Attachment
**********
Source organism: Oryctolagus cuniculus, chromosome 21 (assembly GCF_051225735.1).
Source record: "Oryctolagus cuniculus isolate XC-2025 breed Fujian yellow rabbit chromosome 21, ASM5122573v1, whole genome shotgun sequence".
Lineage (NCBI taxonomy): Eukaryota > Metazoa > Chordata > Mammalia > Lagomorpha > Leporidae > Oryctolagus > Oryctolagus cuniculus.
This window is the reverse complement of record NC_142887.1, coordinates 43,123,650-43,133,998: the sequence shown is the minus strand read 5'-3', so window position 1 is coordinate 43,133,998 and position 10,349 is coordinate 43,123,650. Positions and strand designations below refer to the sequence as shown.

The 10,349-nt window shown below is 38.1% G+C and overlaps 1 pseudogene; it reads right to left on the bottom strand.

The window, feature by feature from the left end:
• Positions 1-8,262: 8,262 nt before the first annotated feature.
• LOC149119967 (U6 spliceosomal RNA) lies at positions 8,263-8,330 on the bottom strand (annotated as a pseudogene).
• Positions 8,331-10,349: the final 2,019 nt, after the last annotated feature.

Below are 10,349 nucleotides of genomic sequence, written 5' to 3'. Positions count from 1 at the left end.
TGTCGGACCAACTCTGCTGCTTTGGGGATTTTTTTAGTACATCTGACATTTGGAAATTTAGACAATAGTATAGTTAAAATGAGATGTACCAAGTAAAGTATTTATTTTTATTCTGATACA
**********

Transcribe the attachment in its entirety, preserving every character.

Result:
Source organism: Oryctolagus cuniculus, chromosome 21 (assembly GCF_051225735.1).
Source record: "Oryctolagus cuniculus isolate XC-2025 breed Fujian yellow rabbit chromosome 21, ASM5122573v1, whole genome shotgun sequence".
Lineage (NCBI taxonomy): Eukaryota > Metazoa > Chordata > Mammalia > Lagomorpha > Leporidae > Oryctolagus > Oryctolagus cuniculus.
This window is the reverse complement of record NC_142887.1, coordinates 43,123,650-43,133,998: the sequence shown is the minus strand read 5'-3', so window position 1 is coordinate 43,133,998 and position 10,349 is coordinate 43,123,650. Positions and strand designations below refer to the sequence as shown.

The 10,349-nt window shown below is 38.1% G+C and overlaps 1 pseudogene; it reads right to left on the bottom strand.

The window, feature by feature from the left end:
• Positions 1-8,262: 8,262 nt before the first annotated feature.
• LOC149119967 (U6 spliceosomal RNA) lies at positions 8,263-8,330 on the bottom strand (annotated as a pseudogene).
• Positions 8,331-10,349: the final 2,019 nt, after the last annotated feature.

Below are 10,349 nucleotides of genomic sequence, written 5' to 3'. Positions count from 1 at the left end.
TGTCGGACCAACTCTGCTGCTTTGGGGATTTTTTTAGTACATCTGACATTTGGAAATTTAGACAATAGTATAGTTAAAATGAGATGTACCAAGTAAAGTATTTATTTTTATTCTGATACA